As of November 1, consumer credit reporting agencies Equifax, Experian and TransUnion are now subject to the New York DFS cybersecurity regulations that first went into effect back in March 2017. In October 2017, following Equifax’s 2017 data breach and smaller breaches suffered by Experian years earlier, DFS passed new proposed regulations applicable to consumer credit reporting agencies, which went into effect in June of this year. These regulations at 23 NYCRR 201 require consumer credit reporting agencies to register with DFS, outlines prohibited practices of consumer credit reporting agencies, and requires consumer credit reporting agencies to comply with DFS’ cybersecurity regulations at 23 NYCRR 500. Consumer credit reporting agencies were required to register with DFS either by September 15, or within 15 days of becoming subject to the regulations, and as with the Part 500 regulations, the Part 201 regulations have phased-in effective dates for compliance with the cybersecurity regulations, which began on November 1. Unlike the Part 500 regulations, consumer credit reporting agencies have less time between the first compliance date and the second, and less time overall from the first compliance date to the fourth and final compliance date on December 31, 2019.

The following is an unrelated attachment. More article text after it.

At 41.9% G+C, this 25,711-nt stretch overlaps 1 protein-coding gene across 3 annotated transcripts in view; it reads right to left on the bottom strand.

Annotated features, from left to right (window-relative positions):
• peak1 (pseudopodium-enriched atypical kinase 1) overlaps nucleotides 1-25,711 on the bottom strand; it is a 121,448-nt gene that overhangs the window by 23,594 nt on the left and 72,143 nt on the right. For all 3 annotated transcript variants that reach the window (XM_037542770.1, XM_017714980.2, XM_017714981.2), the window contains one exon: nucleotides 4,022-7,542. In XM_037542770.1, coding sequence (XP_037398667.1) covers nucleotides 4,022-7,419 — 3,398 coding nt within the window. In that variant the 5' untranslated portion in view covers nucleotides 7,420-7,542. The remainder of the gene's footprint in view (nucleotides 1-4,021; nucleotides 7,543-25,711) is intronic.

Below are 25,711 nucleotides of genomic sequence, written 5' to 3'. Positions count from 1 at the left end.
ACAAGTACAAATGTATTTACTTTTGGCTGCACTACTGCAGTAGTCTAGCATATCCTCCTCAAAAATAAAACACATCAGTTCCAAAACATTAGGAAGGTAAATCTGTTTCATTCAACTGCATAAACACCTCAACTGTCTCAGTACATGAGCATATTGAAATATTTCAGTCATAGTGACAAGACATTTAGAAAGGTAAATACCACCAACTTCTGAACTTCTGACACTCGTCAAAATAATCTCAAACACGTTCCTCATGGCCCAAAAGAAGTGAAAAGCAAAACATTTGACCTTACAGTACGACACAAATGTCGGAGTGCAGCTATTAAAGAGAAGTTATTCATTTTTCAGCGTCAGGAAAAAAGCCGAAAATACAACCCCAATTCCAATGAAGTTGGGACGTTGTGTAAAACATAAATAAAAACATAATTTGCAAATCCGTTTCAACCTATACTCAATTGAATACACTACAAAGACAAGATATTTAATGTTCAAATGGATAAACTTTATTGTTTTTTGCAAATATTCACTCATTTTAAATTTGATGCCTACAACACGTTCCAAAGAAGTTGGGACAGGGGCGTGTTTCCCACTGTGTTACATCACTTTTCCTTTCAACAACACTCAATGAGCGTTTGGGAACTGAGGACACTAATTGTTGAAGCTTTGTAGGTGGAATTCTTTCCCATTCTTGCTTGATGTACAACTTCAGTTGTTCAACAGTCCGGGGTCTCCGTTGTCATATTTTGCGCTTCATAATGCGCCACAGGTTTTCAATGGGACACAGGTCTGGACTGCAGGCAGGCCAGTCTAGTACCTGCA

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Data breaches can be extremely costly, regardless of the size or type of organization affected.  Costs include technical investigations, notifications, call center setup, legal services for regulatory compliance and defense, credit monitoring and identity theft protection services, public relations outreach, and loss of business and reputation.  In fact, according to a recent study conducted by